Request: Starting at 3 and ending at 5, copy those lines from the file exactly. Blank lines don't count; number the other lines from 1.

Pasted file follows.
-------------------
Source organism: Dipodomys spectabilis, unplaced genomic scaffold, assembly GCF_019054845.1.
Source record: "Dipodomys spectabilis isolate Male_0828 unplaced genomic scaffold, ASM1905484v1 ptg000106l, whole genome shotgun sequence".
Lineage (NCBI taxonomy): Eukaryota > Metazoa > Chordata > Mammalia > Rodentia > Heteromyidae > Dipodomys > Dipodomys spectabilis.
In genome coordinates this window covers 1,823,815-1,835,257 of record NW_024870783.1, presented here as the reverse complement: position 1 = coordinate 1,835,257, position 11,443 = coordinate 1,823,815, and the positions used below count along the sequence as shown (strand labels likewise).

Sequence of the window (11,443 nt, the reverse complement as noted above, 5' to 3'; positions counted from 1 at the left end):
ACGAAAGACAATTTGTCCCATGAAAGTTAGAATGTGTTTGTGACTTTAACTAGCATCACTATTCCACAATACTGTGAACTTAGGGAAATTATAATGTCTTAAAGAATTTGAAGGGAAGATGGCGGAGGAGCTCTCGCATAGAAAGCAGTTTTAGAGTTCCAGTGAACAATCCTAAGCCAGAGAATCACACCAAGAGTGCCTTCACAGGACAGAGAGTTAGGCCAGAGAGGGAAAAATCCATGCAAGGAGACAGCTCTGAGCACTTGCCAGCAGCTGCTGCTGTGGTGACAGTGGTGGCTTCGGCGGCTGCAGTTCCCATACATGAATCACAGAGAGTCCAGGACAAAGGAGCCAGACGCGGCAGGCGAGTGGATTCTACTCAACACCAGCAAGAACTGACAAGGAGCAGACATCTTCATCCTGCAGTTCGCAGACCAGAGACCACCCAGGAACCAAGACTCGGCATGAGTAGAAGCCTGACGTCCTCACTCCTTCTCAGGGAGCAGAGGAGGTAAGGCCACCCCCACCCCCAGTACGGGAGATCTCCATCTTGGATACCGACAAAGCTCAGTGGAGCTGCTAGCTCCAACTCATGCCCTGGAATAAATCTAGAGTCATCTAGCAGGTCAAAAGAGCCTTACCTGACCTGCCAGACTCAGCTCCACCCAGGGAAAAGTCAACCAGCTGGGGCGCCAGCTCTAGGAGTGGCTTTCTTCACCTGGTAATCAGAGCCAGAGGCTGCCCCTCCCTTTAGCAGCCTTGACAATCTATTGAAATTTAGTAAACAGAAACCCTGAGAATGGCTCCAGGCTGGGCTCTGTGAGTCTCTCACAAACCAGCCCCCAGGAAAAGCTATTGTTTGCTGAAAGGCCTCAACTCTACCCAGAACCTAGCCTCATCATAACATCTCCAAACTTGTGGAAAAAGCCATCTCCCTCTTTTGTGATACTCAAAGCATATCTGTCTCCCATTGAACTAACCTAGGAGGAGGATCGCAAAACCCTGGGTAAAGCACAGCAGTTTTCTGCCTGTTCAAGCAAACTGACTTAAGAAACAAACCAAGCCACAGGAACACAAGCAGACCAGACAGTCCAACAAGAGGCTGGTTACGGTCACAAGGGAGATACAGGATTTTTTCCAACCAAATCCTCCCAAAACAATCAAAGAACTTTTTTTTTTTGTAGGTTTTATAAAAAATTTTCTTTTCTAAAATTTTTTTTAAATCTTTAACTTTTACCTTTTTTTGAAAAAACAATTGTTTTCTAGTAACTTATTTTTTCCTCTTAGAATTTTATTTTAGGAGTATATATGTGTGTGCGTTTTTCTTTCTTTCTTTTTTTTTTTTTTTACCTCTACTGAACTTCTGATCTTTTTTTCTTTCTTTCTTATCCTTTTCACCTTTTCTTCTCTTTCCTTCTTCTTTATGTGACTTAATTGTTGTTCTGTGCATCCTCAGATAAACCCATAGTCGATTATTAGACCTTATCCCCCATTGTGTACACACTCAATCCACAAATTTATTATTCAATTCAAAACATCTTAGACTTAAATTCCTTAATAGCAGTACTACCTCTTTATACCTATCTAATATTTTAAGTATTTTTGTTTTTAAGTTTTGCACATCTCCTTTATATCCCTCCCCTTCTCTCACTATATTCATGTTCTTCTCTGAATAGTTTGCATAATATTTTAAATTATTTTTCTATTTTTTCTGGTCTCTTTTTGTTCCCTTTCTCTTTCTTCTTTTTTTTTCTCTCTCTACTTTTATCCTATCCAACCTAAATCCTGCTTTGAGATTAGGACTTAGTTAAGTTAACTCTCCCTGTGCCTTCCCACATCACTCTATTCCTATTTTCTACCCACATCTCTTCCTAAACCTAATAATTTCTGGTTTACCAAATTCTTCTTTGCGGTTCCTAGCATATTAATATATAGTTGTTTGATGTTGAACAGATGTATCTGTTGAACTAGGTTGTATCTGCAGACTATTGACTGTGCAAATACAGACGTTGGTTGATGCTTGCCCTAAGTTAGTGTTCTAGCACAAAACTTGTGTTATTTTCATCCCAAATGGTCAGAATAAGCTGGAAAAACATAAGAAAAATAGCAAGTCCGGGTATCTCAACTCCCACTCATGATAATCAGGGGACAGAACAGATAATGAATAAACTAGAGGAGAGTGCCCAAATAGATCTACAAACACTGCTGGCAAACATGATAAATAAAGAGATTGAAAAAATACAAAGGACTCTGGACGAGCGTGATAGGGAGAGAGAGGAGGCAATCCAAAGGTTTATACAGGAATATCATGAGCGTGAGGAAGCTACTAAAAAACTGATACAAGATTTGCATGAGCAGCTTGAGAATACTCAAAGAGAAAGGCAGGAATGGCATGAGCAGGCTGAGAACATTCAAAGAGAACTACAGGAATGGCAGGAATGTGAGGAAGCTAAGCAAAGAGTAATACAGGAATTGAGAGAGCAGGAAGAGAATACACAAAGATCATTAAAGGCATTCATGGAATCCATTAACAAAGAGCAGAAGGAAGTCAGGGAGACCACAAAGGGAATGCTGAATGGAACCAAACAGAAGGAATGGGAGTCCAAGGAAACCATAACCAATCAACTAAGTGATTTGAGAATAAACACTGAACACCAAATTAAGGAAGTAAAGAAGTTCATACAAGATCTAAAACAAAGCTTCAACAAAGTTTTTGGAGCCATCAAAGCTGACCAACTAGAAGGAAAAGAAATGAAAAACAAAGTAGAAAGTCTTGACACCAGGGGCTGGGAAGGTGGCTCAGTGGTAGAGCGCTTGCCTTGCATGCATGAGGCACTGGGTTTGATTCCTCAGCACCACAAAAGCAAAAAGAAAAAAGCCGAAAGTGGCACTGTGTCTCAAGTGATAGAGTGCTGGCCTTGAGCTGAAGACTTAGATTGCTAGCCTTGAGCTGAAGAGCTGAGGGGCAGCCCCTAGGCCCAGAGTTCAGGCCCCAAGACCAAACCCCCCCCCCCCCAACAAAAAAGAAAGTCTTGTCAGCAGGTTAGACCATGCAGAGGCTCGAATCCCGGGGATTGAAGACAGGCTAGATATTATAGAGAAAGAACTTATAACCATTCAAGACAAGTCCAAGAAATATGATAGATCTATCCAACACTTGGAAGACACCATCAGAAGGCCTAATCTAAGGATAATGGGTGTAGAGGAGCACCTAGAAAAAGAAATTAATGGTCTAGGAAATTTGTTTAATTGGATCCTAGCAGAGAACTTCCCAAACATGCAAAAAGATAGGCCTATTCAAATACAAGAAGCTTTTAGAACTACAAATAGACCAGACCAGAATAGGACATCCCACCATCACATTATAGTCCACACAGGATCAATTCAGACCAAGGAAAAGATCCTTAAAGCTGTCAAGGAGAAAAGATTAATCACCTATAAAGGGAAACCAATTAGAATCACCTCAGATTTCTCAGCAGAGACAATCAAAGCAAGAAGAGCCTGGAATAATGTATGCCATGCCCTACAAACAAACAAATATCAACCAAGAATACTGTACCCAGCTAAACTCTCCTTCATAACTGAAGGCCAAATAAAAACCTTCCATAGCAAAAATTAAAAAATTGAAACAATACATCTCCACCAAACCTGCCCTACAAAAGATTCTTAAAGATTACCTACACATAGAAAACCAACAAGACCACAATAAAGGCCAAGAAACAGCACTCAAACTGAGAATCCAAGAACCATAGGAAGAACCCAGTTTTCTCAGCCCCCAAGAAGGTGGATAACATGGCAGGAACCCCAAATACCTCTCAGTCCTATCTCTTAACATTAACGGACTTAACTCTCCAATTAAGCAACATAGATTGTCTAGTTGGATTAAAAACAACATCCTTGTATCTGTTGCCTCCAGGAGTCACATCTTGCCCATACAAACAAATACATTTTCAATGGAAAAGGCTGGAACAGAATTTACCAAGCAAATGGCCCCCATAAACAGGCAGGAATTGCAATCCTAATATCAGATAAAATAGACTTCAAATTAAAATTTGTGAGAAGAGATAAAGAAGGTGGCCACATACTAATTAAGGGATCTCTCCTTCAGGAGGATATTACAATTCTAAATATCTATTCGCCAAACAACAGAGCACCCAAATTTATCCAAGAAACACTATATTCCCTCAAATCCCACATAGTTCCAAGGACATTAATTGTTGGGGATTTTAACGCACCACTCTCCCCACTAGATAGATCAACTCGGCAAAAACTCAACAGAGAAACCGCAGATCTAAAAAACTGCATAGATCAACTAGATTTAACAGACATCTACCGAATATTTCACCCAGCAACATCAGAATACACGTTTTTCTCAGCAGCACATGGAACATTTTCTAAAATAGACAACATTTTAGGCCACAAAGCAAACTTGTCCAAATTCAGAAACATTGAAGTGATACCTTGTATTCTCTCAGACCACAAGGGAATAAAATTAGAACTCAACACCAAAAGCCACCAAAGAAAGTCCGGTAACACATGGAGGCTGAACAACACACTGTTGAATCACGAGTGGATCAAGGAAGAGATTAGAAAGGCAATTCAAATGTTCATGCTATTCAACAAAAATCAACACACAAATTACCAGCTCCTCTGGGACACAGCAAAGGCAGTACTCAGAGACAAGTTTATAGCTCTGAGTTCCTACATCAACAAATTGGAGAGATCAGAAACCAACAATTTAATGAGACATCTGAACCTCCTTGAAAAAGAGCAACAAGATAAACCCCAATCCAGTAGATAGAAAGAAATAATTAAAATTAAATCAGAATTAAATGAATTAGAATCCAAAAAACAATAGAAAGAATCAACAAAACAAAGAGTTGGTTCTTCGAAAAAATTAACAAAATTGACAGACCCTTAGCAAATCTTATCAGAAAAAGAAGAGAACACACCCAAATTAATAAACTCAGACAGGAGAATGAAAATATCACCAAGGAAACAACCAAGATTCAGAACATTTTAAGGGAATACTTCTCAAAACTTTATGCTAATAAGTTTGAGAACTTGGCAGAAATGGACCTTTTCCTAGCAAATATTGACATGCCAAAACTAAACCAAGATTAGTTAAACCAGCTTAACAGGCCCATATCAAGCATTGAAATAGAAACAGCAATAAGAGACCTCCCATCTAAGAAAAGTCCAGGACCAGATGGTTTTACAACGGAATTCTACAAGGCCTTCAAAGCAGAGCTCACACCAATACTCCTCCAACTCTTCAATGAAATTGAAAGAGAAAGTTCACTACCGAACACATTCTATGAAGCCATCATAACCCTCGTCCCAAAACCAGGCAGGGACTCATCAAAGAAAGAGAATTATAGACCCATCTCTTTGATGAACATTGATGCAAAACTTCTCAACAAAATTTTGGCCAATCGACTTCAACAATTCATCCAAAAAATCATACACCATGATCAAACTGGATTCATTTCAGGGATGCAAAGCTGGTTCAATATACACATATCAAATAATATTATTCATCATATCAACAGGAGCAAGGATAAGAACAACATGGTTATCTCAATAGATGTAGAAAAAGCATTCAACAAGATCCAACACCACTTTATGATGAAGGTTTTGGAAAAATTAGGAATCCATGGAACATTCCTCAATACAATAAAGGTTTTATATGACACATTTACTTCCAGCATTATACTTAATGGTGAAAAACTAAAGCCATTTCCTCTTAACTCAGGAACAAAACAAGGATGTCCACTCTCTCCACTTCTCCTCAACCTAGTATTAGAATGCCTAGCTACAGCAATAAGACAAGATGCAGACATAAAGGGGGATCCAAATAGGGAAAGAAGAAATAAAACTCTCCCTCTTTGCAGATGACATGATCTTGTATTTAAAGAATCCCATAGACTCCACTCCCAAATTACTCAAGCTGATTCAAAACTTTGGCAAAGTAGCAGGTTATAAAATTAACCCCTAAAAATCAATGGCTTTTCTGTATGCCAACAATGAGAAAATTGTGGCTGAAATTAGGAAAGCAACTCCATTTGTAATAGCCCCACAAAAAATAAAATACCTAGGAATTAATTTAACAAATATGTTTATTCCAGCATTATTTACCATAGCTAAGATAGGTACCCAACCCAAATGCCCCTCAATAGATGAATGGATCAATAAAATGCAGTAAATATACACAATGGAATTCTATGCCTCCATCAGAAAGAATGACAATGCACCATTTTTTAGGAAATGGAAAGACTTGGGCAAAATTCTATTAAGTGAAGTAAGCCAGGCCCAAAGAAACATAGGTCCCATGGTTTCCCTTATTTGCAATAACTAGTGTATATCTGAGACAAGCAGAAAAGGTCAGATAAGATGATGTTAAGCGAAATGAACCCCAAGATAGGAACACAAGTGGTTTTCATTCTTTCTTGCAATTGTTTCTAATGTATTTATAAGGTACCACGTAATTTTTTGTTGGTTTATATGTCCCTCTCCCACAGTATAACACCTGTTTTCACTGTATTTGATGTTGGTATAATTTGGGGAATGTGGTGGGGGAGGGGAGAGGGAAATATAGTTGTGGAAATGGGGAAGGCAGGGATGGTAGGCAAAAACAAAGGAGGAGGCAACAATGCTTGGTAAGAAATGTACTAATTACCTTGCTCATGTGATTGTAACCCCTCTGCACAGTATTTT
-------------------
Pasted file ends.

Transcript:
Lineage (NCBI taxonomy): Eukaryota > Metazoa > Chordata > Mammalia > Rodentia > Heteromyidae > Dipodomys > Dipodomys spectabilis.
In genome coordinates this window covers 1,823,815-1,835,257 of record NW_024870783.1, presented here as the reverse complement: position 1 = coordinate 1,835,257, position 11,443 = coordinate 1,823,815, and the positions used below count along the sequence as shown (strand labels likewise).

Sequence of the window (11,443 nt, the reverse complement as noted above, 5' to 3'; positions counted from 1 at the left end):